• The moon’s gravitational field was first mapped by Luna 10, then in detail by Luna 14 and refined by Luna 19 and 22.

• Attempts to identify and then measure the moon’s magnetic field were made by the First and Second Cosmic Ships.

• The chemical characteristics, composition and density of moonrock were deter­mined in situ by Lunokhod and Lunokhod 2 and through samples brought back to Earth by Lunas 16, 20 and 24. The lunar samples, although small, were shared internationally.

• The physical properties of the surface were determined by Luna 13 and the two Lunokhods (RIFMA).

• Precise distances between Earth and the moon were measured by laser reflectors on Lunokhods 1 and 2.

• Radiation levels and temperatures on the surface of the moon were measured by Luna 9, 16, 20, 23 and 24.

• The nature of the lunar micro-atmosphere was measured by Lunokhod.

• The effects of Earth-moon space on animals and other biological samples, es­pecially in respect of radiation, were measured by Zond 5 and 8. These remain the only (non-human) lunar biology missions.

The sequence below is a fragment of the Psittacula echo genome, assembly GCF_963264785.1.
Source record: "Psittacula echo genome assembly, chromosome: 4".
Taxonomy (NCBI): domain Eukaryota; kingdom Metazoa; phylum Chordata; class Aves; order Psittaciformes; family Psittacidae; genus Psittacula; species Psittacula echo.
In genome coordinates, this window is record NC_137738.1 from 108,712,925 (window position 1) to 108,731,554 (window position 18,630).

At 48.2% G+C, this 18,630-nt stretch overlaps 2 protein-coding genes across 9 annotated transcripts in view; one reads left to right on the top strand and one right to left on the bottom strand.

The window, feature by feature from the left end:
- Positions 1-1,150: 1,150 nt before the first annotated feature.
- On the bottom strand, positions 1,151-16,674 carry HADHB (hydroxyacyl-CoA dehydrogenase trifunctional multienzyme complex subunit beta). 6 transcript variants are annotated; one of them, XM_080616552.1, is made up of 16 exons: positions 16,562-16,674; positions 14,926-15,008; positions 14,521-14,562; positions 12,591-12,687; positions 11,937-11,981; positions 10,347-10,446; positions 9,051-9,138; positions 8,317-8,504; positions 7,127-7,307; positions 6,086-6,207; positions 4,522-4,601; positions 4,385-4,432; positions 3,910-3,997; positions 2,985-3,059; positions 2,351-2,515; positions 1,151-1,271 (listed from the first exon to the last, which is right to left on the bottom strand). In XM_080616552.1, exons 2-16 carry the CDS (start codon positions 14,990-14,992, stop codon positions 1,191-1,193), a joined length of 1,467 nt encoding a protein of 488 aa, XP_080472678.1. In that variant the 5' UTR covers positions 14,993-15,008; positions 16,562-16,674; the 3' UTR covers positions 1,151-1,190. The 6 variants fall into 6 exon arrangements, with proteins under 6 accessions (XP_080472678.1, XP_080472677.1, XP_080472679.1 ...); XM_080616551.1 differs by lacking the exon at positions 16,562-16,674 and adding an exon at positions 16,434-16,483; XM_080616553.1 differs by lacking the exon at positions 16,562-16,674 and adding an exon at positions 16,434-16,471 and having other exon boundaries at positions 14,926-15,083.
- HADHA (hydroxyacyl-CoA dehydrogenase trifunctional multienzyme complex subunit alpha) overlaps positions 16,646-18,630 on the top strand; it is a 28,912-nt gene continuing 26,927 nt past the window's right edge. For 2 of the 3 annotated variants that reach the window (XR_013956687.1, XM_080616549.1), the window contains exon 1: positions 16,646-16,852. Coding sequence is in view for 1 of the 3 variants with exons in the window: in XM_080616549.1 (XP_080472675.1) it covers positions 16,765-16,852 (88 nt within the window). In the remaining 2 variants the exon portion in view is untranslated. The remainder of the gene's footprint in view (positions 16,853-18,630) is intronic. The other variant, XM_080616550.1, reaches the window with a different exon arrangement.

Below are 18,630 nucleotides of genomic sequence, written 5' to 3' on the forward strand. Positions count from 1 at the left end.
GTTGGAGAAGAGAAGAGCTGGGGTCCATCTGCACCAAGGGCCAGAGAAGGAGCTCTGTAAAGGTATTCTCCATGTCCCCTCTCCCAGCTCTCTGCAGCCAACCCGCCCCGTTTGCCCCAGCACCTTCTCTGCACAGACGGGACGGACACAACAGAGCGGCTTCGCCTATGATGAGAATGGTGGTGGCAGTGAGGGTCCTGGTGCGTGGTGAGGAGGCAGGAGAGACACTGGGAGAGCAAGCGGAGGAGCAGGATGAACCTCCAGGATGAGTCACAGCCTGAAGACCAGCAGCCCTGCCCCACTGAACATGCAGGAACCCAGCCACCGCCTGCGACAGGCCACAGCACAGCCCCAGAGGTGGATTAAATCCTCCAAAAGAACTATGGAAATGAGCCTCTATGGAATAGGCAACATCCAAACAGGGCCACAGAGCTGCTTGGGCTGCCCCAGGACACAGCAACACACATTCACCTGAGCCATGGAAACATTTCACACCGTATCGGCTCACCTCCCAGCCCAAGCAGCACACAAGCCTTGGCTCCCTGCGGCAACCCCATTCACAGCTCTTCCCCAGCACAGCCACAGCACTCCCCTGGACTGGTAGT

As a result of the American and Soviet efforts, the moon became, unsurprisingly, the best known body in the solar system after our own Earth. With such an improved level of knowledge, the scientific case for returning to the moon became more and more difficult to make, granted our much less comprehensive knowledge of the inner planets Mercury, Venus and Mars and the outer planets. In fact, the moon still had many surprises in store, as the American Lunar Prospector was to prove as it began to search for ice. Scientific instruments by the new century were now able to return much more sophisticated data and at a much higher rate than had been possible in the 1960s, opening up further possibilities for scientific exploration. Miniaturization made it possible for smaller spacecraft to be launched on much less expensive rockets.